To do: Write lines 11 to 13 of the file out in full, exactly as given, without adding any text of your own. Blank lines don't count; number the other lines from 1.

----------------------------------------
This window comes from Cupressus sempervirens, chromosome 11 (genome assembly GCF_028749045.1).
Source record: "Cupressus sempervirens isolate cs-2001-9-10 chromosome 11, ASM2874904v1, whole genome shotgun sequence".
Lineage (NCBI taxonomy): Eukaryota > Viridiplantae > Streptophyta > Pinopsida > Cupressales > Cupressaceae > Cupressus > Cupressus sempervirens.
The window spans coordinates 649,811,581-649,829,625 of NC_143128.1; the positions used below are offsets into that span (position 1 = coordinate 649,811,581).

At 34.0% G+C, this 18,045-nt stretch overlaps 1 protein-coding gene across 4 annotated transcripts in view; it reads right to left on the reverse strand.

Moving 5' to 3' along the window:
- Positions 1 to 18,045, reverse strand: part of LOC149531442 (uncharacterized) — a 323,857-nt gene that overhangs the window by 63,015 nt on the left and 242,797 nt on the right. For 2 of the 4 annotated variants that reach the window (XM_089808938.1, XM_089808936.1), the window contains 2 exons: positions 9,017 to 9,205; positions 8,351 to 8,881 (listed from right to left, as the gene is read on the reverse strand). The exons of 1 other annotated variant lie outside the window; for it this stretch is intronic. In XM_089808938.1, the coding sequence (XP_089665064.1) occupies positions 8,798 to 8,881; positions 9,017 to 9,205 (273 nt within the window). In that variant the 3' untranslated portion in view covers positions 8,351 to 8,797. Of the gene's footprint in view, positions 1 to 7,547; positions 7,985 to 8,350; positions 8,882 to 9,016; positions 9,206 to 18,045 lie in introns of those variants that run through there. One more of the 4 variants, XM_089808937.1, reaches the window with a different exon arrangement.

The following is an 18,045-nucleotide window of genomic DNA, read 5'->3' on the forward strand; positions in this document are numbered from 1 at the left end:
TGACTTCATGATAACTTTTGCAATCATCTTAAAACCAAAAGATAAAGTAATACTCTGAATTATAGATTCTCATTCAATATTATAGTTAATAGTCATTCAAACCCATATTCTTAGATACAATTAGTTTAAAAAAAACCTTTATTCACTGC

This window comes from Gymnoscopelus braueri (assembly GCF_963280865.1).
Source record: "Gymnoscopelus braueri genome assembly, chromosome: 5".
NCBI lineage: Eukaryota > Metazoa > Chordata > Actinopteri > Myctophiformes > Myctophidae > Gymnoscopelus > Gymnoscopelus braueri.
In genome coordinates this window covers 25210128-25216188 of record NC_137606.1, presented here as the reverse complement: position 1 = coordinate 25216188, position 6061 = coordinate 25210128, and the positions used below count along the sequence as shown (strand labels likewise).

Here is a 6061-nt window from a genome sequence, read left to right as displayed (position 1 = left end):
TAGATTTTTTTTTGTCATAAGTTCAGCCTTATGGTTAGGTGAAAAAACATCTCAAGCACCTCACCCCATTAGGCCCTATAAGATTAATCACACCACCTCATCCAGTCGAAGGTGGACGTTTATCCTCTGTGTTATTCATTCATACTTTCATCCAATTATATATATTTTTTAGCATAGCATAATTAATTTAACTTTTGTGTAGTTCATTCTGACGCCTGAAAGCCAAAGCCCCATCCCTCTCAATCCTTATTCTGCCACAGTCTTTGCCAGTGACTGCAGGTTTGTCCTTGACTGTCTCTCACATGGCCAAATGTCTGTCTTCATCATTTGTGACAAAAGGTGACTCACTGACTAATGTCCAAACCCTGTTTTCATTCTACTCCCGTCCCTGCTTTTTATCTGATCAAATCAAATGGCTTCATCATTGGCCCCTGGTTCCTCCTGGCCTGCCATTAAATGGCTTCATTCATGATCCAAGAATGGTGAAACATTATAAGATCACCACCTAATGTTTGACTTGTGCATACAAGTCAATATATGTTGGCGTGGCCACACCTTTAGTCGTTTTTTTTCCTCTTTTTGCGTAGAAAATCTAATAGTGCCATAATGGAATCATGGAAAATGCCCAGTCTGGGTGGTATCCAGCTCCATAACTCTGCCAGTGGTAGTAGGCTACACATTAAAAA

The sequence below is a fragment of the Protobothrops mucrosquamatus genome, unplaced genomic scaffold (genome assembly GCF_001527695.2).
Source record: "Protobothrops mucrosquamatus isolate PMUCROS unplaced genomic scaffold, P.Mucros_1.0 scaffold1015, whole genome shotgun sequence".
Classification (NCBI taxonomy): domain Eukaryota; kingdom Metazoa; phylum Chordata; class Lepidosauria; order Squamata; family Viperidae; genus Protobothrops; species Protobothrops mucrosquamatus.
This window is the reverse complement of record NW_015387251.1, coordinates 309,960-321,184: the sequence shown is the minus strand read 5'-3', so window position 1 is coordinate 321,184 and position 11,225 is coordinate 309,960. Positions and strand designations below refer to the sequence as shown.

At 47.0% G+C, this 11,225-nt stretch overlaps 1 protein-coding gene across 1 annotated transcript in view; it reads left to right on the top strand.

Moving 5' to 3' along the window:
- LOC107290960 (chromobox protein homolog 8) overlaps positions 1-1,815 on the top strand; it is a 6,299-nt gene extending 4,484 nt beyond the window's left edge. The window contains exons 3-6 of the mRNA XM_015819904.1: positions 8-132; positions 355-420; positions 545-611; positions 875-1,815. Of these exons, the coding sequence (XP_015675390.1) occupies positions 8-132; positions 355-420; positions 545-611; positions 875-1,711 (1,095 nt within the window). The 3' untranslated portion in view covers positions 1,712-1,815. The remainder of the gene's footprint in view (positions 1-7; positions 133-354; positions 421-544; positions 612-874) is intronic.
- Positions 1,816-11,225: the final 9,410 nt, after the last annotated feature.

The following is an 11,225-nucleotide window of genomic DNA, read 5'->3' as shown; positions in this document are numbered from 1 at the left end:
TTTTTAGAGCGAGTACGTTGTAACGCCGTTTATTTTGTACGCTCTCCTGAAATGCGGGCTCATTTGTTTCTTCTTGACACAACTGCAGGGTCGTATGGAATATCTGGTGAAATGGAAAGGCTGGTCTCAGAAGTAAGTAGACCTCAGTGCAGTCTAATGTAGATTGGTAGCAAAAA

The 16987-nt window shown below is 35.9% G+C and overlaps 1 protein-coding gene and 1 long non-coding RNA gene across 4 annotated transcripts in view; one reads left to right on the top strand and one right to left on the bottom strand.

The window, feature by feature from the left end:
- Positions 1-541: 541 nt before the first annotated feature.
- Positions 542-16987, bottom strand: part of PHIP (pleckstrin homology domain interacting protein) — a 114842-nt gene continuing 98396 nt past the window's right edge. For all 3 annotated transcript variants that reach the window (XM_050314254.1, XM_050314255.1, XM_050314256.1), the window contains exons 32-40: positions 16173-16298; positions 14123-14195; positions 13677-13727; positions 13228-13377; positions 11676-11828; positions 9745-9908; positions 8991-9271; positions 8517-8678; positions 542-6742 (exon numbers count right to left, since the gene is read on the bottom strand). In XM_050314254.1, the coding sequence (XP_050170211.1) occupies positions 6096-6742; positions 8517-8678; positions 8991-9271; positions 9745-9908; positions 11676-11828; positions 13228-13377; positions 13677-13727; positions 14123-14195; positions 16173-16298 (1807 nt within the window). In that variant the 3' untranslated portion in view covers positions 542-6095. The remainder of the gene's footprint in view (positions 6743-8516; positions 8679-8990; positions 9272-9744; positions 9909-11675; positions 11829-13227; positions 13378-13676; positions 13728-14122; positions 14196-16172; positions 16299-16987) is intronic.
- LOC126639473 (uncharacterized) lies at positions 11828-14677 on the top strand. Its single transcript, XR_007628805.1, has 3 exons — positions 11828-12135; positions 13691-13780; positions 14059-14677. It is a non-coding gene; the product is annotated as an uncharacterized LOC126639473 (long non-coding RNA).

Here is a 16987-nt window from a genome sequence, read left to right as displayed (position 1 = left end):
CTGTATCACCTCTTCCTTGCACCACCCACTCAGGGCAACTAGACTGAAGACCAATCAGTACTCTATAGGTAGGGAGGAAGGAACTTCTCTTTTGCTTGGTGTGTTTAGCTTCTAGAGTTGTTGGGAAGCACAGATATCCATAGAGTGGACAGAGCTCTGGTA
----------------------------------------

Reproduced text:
Source record: "Gymnoscopelus braueri genome assembly, chromosome: 5".
NCBI lineage: Eukaryota > Metazoa > Chordata > Actinopteri > Myctophiformes > Myctophidae > Gymnoscopelus > Gymnoscopelus braueri.
In genome coordinates this window covers 25210128-25216188 of record NC_137606.1, presented here as the reverse complement: position 1 = coordinate 25216188, position 6061 = coordinate 25210128, and the positions used below count along the sequence as shown (strand labels likewise).